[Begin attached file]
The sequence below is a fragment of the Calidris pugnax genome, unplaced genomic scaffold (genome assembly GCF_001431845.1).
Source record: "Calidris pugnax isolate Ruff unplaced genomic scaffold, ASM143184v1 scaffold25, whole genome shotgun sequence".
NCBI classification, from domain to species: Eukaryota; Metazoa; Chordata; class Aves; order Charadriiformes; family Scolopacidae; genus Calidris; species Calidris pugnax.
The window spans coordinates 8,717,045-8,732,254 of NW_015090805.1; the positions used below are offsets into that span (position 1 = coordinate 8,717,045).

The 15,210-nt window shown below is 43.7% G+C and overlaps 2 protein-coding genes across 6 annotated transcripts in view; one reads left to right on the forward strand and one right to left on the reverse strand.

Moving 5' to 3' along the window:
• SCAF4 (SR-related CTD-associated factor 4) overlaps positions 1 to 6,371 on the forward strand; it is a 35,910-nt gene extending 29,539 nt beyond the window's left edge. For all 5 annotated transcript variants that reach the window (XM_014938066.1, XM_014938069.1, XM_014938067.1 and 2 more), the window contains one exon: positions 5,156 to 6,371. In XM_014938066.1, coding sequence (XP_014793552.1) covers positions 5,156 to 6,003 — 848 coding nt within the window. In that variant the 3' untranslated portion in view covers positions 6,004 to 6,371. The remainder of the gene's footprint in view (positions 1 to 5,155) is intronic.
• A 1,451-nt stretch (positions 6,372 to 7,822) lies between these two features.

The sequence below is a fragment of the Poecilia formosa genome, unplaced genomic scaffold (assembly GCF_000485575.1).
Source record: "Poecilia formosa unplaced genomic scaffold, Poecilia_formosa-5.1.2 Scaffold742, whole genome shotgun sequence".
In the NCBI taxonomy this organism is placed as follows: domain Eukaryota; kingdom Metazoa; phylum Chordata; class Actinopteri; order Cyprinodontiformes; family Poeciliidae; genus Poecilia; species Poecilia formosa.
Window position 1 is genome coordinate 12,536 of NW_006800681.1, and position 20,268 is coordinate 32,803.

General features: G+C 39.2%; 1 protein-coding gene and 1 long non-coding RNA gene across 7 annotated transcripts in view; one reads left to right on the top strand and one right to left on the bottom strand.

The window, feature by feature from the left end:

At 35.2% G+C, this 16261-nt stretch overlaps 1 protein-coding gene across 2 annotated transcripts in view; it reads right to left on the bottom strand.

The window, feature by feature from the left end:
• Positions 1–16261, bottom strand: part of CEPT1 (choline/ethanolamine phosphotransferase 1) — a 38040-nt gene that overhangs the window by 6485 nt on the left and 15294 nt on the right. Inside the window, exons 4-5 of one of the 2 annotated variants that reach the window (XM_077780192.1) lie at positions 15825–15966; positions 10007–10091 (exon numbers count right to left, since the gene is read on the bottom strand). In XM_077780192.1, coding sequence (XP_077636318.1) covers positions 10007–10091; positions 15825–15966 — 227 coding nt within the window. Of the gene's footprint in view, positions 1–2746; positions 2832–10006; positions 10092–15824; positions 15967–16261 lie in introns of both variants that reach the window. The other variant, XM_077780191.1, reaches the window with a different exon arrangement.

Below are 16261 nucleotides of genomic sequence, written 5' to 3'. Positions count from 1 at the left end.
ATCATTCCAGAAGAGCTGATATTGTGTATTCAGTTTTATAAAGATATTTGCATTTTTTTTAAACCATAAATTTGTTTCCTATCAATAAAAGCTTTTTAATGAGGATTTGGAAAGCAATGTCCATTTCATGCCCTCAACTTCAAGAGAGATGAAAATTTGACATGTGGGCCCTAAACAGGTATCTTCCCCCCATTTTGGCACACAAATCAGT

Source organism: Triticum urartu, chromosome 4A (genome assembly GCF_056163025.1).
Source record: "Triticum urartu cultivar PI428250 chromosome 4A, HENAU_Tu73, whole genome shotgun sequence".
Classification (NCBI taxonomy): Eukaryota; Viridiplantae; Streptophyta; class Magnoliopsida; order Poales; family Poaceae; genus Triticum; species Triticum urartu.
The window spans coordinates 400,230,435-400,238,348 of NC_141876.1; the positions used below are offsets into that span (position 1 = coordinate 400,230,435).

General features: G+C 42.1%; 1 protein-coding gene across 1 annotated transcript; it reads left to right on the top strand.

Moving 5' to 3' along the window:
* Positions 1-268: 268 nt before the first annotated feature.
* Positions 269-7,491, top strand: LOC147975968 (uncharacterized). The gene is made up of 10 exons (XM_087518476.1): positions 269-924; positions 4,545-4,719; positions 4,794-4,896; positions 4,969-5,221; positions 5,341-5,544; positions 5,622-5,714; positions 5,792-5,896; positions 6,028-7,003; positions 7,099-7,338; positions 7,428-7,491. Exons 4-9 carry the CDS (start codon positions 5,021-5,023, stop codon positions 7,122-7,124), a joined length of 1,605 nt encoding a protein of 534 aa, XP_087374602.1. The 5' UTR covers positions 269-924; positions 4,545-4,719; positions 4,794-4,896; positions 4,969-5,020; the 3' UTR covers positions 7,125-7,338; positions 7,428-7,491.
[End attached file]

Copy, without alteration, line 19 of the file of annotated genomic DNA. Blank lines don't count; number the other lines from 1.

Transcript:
ATCATTCCAGAAGAGCTGATATTGTGTATTCAGTTTTATAAAGATATTTGCATTTTTTTTAAACCATAAATTTGTTTCCTATCAATAAAAGCTTTTTAATGAGGATTTGGAAAGCAATGTCCATTTCATGCCCTCAACTTCAAGAGAGATGAAAATTTGACATGTGGGCCCTAAACAGGTATCTTCCCCCCATTTTGGCACACAAATCAGT